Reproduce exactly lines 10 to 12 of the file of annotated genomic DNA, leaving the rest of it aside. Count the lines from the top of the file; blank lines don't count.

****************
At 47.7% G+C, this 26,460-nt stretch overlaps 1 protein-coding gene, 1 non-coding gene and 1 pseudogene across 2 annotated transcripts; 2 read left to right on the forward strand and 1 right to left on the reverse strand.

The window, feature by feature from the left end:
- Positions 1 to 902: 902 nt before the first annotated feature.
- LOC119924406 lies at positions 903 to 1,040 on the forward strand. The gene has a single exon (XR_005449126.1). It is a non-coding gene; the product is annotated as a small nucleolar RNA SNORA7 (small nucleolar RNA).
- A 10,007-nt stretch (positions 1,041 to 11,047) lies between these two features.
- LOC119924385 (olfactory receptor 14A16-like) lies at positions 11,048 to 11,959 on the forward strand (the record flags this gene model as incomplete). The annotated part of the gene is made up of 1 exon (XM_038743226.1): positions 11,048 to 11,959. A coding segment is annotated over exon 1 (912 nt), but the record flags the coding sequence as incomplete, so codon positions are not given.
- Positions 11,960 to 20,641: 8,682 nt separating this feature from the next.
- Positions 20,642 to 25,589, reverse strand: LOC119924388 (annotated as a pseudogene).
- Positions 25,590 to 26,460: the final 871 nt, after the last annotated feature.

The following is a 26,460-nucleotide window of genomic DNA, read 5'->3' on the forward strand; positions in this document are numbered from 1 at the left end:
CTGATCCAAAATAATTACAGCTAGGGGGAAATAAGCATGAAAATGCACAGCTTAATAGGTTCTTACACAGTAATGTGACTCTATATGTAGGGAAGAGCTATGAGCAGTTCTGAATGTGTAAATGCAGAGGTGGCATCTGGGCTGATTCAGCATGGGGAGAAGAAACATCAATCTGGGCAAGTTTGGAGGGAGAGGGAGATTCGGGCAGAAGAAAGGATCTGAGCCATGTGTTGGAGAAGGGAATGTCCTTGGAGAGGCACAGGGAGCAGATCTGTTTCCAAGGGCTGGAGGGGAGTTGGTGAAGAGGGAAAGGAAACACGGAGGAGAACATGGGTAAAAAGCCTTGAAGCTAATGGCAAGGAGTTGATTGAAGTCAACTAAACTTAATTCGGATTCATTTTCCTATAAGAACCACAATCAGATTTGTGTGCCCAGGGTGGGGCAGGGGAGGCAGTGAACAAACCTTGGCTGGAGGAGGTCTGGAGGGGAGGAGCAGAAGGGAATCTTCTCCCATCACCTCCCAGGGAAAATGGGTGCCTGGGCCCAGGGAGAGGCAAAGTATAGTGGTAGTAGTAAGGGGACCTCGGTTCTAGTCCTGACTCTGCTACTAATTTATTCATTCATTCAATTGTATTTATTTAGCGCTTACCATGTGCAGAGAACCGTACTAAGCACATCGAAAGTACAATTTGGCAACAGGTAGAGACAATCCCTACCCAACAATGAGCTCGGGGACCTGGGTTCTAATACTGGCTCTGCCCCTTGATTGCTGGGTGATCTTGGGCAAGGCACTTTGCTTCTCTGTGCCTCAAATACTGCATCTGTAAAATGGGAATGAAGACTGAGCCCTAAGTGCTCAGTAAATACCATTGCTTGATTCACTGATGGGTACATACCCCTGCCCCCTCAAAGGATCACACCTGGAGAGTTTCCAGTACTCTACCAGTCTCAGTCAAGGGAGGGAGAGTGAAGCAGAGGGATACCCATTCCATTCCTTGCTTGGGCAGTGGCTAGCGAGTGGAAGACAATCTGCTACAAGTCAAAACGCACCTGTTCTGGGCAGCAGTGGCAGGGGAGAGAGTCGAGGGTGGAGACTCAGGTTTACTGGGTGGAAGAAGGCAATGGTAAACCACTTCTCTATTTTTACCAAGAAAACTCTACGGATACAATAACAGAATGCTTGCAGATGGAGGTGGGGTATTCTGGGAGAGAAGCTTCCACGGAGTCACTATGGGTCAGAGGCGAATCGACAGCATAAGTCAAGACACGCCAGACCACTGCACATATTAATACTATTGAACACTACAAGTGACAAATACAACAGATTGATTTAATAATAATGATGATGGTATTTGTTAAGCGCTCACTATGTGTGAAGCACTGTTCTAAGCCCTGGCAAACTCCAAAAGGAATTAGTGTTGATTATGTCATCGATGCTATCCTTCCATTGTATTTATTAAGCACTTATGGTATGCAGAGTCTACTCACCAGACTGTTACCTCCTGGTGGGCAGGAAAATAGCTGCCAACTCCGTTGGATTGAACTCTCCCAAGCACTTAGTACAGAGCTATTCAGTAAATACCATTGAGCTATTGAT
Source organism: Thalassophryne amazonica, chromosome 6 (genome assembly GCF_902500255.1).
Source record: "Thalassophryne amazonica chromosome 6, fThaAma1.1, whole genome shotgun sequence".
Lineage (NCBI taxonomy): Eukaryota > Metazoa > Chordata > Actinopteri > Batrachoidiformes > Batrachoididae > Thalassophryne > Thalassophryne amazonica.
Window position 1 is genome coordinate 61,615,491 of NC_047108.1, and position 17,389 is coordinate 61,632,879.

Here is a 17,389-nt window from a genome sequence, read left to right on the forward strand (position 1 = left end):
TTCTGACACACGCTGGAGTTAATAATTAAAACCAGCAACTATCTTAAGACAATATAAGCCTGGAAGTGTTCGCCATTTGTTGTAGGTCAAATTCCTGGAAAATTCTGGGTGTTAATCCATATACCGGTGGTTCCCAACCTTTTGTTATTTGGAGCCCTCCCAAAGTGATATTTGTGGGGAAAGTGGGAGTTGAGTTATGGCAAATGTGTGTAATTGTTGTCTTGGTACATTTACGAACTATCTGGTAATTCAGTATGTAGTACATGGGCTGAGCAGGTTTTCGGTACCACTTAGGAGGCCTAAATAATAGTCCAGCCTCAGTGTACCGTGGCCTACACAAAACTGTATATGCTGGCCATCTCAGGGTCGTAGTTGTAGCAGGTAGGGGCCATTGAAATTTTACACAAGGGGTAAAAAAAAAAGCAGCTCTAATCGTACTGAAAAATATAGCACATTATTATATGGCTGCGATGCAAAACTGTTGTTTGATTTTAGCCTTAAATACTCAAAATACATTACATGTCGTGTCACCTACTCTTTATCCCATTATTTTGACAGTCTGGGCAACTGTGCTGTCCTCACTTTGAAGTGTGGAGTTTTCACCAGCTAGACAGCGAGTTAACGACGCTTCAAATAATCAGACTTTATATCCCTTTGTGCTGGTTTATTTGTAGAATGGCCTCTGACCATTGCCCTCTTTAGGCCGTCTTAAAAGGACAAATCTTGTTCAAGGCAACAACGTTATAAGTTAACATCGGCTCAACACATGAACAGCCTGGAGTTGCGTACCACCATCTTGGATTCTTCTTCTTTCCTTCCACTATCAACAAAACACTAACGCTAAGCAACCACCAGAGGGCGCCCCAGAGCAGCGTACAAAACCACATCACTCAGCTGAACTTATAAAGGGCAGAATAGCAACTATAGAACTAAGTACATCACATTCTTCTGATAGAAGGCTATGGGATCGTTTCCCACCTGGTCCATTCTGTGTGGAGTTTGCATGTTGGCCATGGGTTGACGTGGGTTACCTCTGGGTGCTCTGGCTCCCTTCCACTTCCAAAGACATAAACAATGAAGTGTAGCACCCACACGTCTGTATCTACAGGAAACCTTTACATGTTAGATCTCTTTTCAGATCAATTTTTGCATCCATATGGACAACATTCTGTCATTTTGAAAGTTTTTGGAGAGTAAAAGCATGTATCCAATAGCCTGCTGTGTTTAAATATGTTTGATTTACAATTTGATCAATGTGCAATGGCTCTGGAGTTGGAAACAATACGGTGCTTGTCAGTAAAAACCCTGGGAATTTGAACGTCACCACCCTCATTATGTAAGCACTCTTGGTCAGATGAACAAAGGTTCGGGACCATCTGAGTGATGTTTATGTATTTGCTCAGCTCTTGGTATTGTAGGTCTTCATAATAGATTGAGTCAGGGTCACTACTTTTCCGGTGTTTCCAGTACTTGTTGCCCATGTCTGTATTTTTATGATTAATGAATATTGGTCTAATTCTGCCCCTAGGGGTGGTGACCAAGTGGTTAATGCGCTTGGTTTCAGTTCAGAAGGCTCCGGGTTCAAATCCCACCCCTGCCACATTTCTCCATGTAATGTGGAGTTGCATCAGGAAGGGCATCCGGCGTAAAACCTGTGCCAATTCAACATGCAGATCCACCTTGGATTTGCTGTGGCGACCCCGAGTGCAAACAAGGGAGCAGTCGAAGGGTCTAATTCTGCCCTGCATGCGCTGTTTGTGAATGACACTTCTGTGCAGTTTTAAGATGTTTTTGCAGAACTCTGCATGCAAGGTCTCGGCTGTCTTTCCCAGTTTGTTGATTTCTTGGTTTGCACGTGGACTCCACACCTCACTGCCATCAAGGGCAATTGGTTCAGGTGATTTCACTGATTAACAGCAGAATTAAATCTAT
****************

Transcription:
The following is a 26,460-nucleotide window of genomic DNA, read 5'->3' on the forward strand; positions in this document are numbered from 1 at the left end:
CTGATCCAAAATAATTACAGCTAGGGGGAAATAAGCATGAAAATGCACAGCTTAATAGGTTCTTACACAGTAATGTGACTCTATATGTAGGGAAGAGCTATGAGCAGTTCTGAATGTGTAAATGCAGAGGTGGCATCTGGGCTGATTCAGCATGGGGAGAAGAAACATCAATCTGGGCAAGTTTGGAGGGAGAGGGAGATTCGGGCAGAAGAAAGGATCTGAGCCATGTGTTGGAGAAGGGAATGTCCTTGGAGAGGCACAGGGAGCAGATCTGTTTCCAAGGGCTGGAGGGGAGTTGGTGAAGAGGGAAAGGAAACACGGAGGAGAACATGGGTAAAAAGCCTTGAAGCTAATGGCAAGGAGTTGATTGAAGTCAACTAAACTTAATTCGGATTCATTTTCCTATAAGAACCACAATCAGATTTGTGTGCCCAGGGTGGGGCAGGGGAGGCAGTGAACAAACCTTGGCTGGAGGAGGTCTGGAGGGGAGGAGCAGAAGGGAATCTTCTCCCATCACCTCCCAGGGAAAATGGGTGCCTGGGCCCAGGGAGAGGCAAAGTATAGTGGTAGTAGTAAGGGGACCTCGGTTCTAGTCCTGACTCTGCTACTAATTTATTCATTCATTCAATTGTATTTATTTAGCGCTTACCATGTGCAGAGAACCGTACTAAGCACATCGAAAGTACAATTTGGCAACAGGTAGAGACAATCCCTACCCAACAATGAGCTCGGGGACCTGGGTTCTAATACTGGCTCTGCCCCTTGATTGCTGGGTGATCTTGGGCAAGGCACTTTGCTTCTCTGTGCCTCAAATACTGCATCTGTAAAATGGGAATGAAGACTGAGCCCTAAGTGCTCAGTAAATACCATTGCTTGATTCACTGATGGGTACATACCCCTGCCCCCTCAAAGGATCACACCTGGAGAGTTTCCAGTACTCTACCAGTCTCAGTCAAGGGAGGGAGAGTGAAGCAGAGGGATACCCATTCCATTCCTTGCTTGGGCAGTGGCTAGCGAGTGGAAGACAATCTGCTACAAGTCAAAACGCACCTGTTCTGGGCAGCAGTGGCAGGGGAGAGAGTCGAGGGTGGAGACTCAGGTTTACTGGGTGGAAGAAGGCAATGGTAAACCACTTCTCTATTTTTACCAAGAAAACTCTACGGATACAATAACAGAATGCTTGCAGATGGAGGTGGGGTATTCTGGGAGAGAAGCTTCCACGGAGTCACTATGGGTCAGAGGCGAATCGACAGCATAAGTCAAGACACGCCAGACCACTGCACATATTAATACTATTGAACACTACAAGTGACAAATACAACAGATTGATTTAATAATAATGATGATGGTATTTGTTAAGCGCTCACTATGTGTGAAGCACTGTTCTAAGCCCTGGCAAACTCCAAAAGGAATTAGTGTTGATTATGTCATCGATGCTATCCTTCCATTGTATTTATTAAGCACTTATGGTATGCAGAGTCTACTCACCAGACTGTTACCTCCTGGTGGGCAGGAAAATAGCTGCCAACTCCGTTGGATTGAACTCTCCCAAGCACTTAGTACAGAGCTATTCAGTAAATACCATTGAGCTATTGAT
Source organism: Thalassophryne amazonica, chromosome 6 (genome assembly GCF_902500255.1).